WHY, IF IT’S DESCRIBED AS a lovely string of pearls, does the body’s lymphatic system seem too amorphous or extraneous for most people, at least in the United States, to pay it much attention – compared to Europe, where treating lymphatic disturbances is a high priority for preventive health care, for post-surgical care and for dealing with many ailments?
The lymph system works to continuously cleanse every cell in the body and when necessary to initiate an immune response. Hence, possible consequences of its dysfunction are endless: from joint pain, arthritis and headaches to food sensitivities, cold and flu infections including sinusitis, fatigue, depression – and, of course, cellulite.
“In general, you may feel tired and toxic, with a heaviness in your abdomen,” writes Marcelle Pick, OB/GYN, author of “Is it Me or My Hormones?” and founder of the website Women to Women. “In Chinese medicine, practitioners call this “excessive damp.”
The lymphatic system is made up of glands and lymph nodes, as well as the spleen, thymus gland and tonsils, strung along a system of vessels – hence the string of pearls allusion — containing lymph fluid in a quantity twice that of your blood. However, unlike blood, which is kept moving by the heart, the lymph system has no pump. What gets lymph moving is muscle contractions during deep breathing and physical activity, and manual manipulation.
As it progresses through the body, lymph fluid collects the byproducts of cellular activity and infection, and transports these through “filtration and collection” points — lymph nodes, found throughout the body — heading toward the spleen, the largest organ in the lymph system. Although you can function without a spleen – which is sometimes removed when swollen from diseases like mononucleosis — your immune responses might not work as effectively.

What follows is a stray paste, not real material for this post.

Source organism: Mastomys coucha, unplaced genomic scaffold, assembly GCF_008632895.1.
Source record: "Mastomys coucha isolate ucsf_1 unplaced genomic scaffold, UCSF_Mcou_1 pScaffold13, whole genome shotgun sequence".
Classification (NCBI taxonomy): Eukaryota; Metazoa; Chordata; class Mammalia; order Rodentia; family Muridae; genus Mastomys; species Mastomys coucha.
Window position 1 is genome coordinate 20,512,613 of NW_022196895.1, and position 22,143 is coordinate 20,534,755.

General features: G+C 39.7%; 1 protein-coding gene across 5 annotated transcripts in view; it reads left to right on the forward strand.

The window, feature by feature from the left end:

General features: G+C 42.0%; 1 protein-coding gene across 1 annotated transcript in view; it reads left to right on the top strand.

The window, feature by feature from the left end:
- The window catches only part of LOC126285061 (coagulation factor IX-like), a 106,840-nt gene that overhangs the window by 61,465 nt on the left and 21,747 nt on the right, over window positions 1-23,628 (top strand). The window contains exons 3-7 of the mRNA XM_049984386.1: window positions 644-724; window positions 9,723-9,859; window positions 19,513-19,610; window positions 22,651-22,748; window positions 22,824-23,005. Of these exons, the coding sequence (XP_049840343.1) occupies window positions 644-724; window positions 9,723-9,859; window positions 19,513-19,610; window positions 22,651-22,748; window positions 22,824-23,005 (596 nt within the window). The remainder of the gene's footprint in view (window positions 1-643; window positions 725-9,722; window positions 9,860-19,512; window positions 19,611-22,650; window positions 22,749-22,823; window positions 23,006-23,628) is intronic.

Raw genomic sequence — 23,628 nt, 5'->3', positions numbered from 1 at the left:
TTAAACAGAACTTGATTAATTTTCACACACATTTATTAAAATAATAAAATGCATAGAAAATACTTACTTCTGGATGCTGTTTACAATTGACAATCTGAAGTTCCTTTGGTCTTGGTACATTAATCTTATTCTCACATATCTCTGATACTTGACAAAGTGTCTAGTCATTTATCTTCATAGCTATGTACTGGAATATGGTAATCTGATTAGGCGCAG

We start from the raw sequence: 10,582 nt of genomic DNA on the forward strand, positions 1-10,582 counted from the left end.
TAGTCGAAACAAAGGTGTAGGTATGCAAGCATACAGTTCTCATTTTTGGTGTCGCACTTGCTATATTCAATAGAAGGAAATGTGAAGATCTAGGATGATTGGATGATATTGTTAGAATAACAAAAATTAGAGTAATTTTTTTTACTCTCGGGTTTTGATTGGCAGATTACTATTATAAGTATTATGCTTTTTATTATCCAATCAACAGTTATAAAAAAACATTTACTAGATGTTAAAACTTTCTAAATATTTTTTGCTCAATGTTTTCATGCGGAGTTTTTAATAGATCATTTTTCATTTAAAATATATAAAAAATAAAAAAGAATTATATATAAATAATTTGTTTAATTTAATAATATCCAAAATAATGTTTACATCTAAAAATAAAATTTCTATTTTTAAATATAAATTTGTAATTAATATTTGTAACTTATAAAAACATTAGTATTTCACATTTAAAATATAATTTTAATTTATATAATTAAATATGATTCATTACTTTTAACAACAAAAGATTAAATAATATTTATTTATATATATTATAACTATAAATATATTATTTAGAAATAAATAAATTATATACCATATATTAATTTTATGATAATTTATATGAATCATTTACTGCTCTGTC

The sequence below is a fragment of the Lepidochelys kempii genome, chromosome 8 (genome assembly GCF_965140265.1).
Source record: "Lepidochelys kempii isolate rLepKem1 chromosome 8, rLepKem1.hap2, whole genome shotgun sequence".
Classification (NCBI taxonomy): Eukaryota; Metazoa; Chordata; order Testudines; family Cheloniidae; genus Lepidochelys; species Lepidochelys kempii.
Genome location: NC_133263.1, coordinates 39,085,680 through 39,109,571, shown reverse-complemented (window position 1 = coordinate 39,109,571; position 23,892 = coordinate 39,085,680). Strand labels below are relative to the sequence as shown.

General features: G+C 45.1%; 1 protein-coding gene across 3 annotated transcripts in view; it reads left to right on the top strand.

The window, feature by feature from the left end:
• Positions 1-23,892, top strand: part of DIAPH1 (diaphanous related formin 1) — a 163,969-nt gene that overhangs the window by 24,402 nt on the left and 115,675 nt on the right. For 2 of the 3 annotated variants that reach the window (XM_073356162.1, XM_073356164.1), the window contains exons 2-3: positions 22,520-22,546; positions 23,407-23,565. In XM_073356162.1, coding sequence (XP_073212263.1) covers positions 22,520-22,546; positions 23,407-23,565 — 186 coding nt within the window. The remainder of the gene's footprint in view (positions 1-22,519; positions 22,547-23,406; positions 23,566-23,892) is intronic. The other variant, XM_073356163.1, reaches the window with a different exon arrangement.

Lymph “bathes our body’s cells and carries the body’s cellular sewage away from the tissues to the blood where it will be filtered by two of the body’s main detoxification organs: the liver and kidneys,” explains Michelle Cook on the care2 website.
Much of the lymph tissue is located around the digestive tract – the main entry point for toxins or infection, or, as Pick calls it, “a kind of tasting room for pathogens:” the healthier your lymph tissue, the less sensitive you will be to food-borne bacteria and chemicals.
Diminished flow and blockages in the lymph system can cause nausea and toxicity, and may play a role in creating cellulite. The decreased flow of lymphatic fluid to certain areas, like the thighs, can lead to accumulated pockets of fat cells, where additional lymph fluid then accumulates. Liposuction and invasive procedures can reduce the appearance of cellulite but are not permanent solutions: the cellulite will return.
Inactivity is the main villain, seriously impairing the flow of lymph fluid – for which the solution is deep breathing and increased exercising, also lying on a slant board or otherwise hanging upside down. Ann Louise Gittleman, author of “The Fat Flush Plan,” who “estimates that 80 percent of women have sluggish lymphatic systems,” has several suggestions to keep the lymph moving: besides breathing deeply, exercise on a mini trampoline or do any kind of stretching or aerobic exercise; and drink lots of water. Also eat raw fruit: “the enzymes and acids in fruit are powerful lymph cleansers,” especially if eaten on an empty stomach.
Manual manipulations and movements for lymphatic drainage are considered routine treatments in European hospitals, especially before surgery “to improve healing by readying the system for recovery,” writes Pick.
Also advised is everyday “lymph massage,” especially around the abdomen, along with several minutes of vigorous rubbing at a “reflex point” at the bottom of the sternum; and “milking,” to help drain the lymph nodes, especially in the case of a sore throat or sinus congestion: start under the jaw or at the base of the skull and massage downwards toward the heart.
For cellulite, Pick points to only “two successful ways to diminish cellulite from the inside out:” improving the circulation of lymph and reducing the toxic burden, once again by following the now-familiar advice: more exercise and a better diet.